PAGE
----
With Freddy’s Dead, Freddy completes his transformation from horror icon to cartoon character. Even Robert Englund, in his autobiography, Hollywood Monster, describes the sixth Nightmare as akin to a “Bugs Bunny” cartoon and admits that the filmmakers “jumped the shark on this one.”
But this isn’t just jumping the shark. This is the Fonz finding out that the shark was responsible for the death of his long lost twin brother, and that by jumping over the shark, Fonzie can bring his brother back as a ghost who will inhabit his beloved motorcycle, after which Fonz would travel America, solving crimes with his talking haunted motorcycle. That’s how over-the-top crappy this movie is.
What’s most frustrating about Freddy’s Dead is that, on paper, it had a hell of a lot of potential.
It’s ten years later (later than what or when isn’t exactly clear) and Springwood, Freddy’s traditional hunting ground, has been wiped of all its children and teens, while its adults have gone mad. A single teen Springwood escapee remains plagued by nightmares and, with the help of a therapist and the requisite trio of misfits, returns to the near-deserted town, now a hotbed of grief and crazy, to seek answers both to his own history and that of the murderer Freddy Krueger.
Coulda been Freddy meets Silent Hill, right? The problem is that, while a dozen different scenes—from their initial entry into the town and first few encounters with the crazed townspeople—could’ve been incredibly creepy, every one of these scenes is played for laughs. The tone of the film is all wrong. The filmmakers here have embraced Freddy’s pop-culture persona and revel not in eerie atmosphere and creative kills but in Hanna-Barbera-style humor and lame one-liners.
Remember Tina being thrown about her bedroom as an invisible Freddy ripped her to shreds? Remember Freddy literally bursting out from within Jesse? How ’bout Phillip being yanked around by his own veins? And Debbie’s arms tearing open under the weight of a barbell, remember that? Or Dan morphing with a motorcycle? Those were cool scenes, each from one of the preceding Nightmare films.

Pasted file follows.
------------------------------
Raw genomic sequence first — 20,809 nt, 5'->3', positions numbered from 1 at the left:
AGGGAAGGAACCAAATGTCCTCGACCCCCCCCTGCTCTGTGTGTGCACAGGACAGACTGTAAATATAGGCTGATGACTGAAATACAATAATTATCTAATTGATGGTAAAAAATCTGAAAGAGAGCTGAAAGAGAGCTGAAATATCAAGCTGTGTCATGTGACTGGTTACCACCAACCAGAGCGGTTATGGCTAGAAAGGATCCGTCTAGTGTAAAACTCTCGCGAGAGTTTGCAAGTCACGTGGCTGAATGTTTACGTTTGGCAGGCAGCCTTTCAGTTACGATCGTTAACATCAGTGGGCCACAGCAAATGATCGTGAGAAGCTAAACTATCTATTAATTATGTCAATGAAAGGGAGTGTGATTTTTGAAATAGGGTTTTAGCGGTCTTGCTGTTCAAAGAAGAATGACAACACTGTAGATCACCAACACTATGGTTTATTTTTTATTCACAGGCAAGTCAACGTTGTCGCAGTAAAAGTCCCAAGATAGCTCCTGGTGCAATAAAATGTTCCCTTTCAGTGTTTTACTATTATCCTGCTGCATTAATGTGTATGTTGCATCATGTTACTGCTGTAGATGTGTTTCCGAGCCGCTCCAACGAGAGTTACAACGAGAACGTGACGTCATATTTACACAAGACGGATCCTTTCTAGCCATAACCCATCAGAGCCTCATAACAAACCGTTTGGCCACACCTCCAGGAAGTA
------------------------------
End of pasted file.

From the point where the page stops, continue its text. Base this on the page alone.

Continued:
So what does Freddy’s Dead have to offer?
Well, let’s see, Roseanne and Tom Arnold make an appearance. Yes, that Roseanne and that Tom Arnold. There is an exploding head but it’s accompanied by a string of cartoon sound effects which beg for a laugh rather than a scare and fail to elicit either. What else? There’s an embarrassingly dated and stupendously long scene in which Freddy traps one of three thoroughly unlikable kids in a video game. Yes, it’s as awful as it sounds (and yes, that’s Johnny Depp, making a brief cameo). Oh, and the kid finally dies by . . . falling into a pit at the bottom of a set of stairs.
Midway through, the film turns a little darker. We learn that Freddy had a kid, that he was a family man and that, at least to him, he was pushed into killing the children of Elm Street. Again, there’s potential here, like a glimpse of glove prototypes hanging from an uncooked Freddy’s workshop, but it all seems a little forced and just can’t make up for the goofiness of the preceding forty-five minutes.
What we learn about Freddy isn’t much, and some of it (such as his powers being derived from a trio of badly CGIed demon-spermatozoa) we simply want to ignore.
The sad thing is that I really want to like this one because it was directed by Rachel Talalay. Talalay has been with the franchise from the beginning, starting with the first Nightmare, and worked her way to the director’s chair. She deserved the gig, and she deserved a good movie. But bad is bad and, unfortunately, she made a bad movie.
If you really, really, really want to see Freddy before he was toasted, check it out; otherwise, skip this one and go straight to New Nightmare or Freddy Vs Jason.